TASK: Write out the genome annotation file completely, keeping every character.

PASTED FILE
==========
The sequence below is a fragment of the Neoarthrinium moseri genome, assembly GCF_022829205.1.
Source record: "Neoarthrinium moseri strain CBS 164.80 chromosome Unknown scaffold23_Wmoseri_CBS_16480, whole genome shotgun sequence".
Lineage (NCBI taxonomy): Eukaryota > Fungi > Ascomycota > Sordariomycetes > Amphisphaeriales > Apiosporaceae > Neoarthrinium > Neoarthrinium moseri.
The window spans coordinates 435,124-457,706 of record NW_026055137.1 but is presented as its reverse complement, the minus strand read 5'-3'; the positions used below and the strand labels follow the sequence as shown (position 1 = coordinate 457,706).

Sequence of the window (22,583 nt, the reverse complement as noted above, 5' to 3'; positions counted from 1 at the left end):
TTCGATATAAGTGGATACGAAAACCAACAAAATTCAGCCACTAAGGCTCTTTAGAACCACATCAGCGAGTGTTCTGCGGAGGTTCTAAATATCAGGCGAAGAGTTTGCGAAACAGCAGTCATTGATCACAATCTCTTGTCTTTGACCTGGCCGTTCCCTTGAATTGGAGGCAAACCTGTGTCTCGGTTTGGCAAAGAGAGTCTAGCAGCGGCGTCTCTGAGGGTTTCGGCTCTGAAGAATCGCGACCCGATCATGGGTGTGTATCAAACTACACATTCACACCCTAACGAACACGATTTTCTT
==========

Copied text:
The sequence below is a fragment of the Neoarthrinium moseri genome, assembly GCF_022829205.1.
Source record: "Neoarthrinium moseri strain CBS 164.80 chromosome Unknown scaffold23_Wmoseri_CBS_16480, whole genome shotgun sequence".
Lineage (NCBI taxonomy): Eukaryota > Fungi > Ascomycota > Sordariomycetes > Amphisphaeriales > Apiosporaceae > Neoarthrinium > Neoarthrinium moseri.
The window spans coordinates 435,124-457,706 of record NW_026055137.1 but is presented as its reverse complement, the minus strand read 5'-3'; the positions used below and the strand labels follow the sequence as shown (position 1 = coordinate 457,706).

Sequence of the window (22,583 nt, the reverse complement as noted above, 5' to 3'; positions counted from 1 at the left end):
TTCGATATAAGTGGATACGAAAACCAACAAAATTCAGCCACTAAGGCTCTTTAGAACCACATCAGCGAGTGTTCTGCGGAGGTTCTAAATATCAGGCGAAGAGTTTGCGAAACAGCAGTCATTGATCACAATCTCTTGTCTTTGACCTGGCCGTTCCCTTGAATTGGAGGCAAACCTGTGTCTCGGTTTGGCAAAGAGAGTCTAGCAGCGGCGTCTCTGAGGGTTTCGGCTCTGAAGAATCGCGACCCGATCATGGGTGTGTATCAAACTACACATTCACACCCTAACGAACACGATTTTCTT